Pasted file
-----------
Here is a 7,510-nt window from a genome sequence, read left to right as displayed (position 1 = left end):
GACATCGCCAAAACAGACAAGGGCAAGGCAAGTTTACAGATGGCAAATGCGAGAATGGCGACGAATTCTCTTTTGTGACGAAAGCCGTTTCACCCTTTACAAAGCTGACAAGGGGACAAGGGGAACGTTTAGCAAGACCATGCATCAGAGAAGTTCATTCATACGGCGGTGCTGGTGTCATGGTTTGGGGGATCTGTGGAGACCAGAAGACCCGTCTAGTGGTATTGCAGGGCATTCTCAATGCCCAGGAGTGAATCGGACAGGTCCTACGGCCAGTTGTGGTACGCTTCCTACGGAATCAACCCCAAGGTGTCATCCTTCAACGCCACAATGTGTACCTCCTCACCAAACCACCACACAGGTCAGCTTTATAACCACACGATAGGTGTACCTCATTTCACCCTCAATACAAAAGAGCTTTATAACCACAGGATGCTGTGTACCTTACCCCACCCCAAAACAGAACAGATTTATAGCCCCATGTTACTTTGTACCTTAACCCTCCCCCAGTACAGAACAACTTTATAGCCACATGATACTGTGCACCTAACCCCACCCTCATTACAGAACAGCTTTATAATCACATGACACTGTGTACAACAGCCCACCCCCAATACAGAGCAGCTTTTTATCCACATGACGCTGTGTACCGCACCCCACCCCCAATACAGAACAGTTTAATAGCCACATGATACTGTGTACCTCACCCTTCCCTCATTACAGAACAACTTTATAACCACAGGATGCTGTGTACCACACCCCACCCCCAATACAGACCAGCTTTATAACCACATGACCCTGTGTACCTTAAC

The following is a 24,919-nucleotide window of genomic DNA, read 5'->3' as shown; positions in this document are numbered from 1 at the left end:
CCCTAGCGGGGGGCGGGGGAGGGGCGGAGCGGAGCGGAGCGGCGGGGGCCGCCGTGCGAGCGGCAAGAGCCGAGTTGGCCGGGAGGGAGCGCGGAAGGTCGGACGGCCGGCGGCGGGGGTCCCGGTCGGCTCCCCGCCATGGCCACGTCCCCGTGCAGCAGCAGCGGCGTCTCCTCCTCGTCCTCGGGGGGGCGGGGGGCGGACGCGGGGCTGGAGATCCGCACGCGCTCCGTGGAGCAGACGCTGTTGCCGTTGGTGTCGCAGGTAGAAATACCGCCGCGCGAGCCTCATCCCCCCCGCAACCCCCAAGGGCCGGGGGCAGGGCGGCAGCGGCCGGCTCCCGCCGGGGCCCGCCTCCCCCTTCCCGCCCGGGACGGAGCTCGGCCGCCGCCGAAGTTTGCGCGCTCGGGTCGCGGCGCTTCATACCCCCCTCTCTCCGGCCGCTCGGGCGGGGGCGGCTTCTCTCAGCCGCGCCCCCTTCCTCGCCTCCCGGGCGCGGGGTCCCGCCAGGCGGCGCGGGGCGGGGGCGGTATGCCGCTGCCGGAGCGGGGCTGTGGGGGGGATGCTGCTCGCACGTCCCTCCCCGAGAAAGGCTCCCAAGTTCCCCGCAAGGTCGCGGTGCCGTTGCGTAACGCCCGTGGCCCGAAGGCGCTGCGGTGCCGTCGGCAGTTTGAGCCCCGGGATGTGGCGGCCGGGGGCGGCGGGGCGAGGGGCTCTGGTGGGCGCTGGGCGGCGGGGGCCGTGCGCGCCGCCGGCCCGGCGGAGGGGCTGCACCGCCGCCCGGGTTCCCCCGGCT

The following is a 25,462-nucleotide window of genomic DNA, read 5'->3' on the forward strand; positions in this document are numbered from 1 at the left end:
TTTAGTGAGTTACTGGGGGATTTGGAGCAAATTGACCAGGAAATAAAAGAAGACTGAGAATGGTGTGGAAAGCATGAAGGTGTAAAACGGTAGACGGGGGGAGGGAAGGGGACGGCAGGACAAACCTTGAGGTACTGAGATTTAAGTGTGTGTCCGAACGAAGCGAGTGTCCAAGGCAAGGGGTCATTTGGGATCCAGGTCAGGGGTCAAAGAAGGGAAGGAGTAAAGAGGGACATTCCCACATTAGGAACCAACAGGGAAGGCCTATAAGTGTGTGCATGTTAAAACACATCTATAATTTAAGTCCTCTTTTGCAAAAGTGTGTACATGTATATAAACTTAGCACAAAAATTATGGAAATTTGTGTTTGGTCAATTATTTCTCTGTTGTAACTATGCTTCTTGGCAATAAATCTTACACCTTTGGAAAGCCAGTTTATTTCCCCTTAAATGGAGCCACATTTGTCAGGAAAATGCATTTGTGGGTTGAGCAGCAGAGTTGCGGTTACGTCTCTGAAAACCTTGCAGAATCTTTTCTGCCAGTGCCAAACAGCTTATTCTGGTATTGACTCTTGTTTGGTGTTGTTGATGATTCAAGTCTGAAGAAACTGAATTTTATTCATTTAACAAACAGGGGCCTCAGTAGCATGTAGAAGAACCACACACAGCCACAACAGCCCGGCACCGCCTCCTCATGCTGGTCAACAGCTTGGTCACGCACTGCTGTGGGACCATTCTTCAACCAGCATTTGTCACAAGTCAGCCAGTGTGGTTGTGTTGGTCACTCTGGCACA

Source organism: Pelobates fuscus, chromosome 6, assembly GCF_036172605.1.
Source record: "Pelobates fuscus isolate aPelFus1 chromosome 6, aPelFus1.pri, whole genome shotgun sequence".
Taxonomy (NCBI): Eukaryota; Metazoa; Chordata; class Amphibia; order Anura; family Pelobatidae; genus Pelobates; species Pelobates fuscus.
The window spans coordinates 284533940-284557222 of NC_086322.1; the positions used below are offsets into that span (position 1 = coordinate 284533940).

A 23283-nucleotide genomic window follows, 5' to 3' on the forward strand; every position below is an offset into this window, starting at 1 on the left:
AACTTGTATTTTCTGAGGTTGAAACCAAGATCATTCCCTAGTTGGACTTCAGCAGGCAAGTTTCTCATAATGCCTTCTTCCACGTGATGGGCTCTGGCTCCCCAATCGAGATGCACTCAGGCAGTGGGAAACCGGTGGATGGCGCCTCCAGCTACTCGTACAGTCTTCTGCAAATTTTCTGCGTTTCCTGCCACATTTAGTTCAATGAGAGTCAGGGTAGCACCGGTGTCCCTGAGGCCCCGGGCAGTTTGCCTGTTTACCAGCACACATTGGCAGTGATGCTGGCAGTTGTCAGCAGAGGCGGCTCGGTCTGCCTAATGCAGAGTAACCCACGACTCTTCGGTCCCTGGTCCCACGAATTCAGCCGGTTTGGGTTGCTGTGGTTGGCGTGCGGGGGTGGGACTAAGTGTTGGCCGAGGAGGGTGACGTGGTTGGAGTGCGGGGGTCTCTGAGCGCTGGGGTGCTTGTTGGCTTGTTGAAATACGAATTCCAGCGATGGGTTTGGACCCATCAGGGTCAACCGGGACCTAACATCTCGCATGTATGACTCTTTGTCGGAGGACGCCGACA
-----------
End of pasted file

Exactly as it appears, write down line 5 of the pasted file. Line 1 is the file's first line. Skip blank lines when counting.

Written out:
The following is a 25,462-nucleotide window of genomic DNA, read 5'->3' on the forward strand; positions in this document are numbered from 1 at the left end: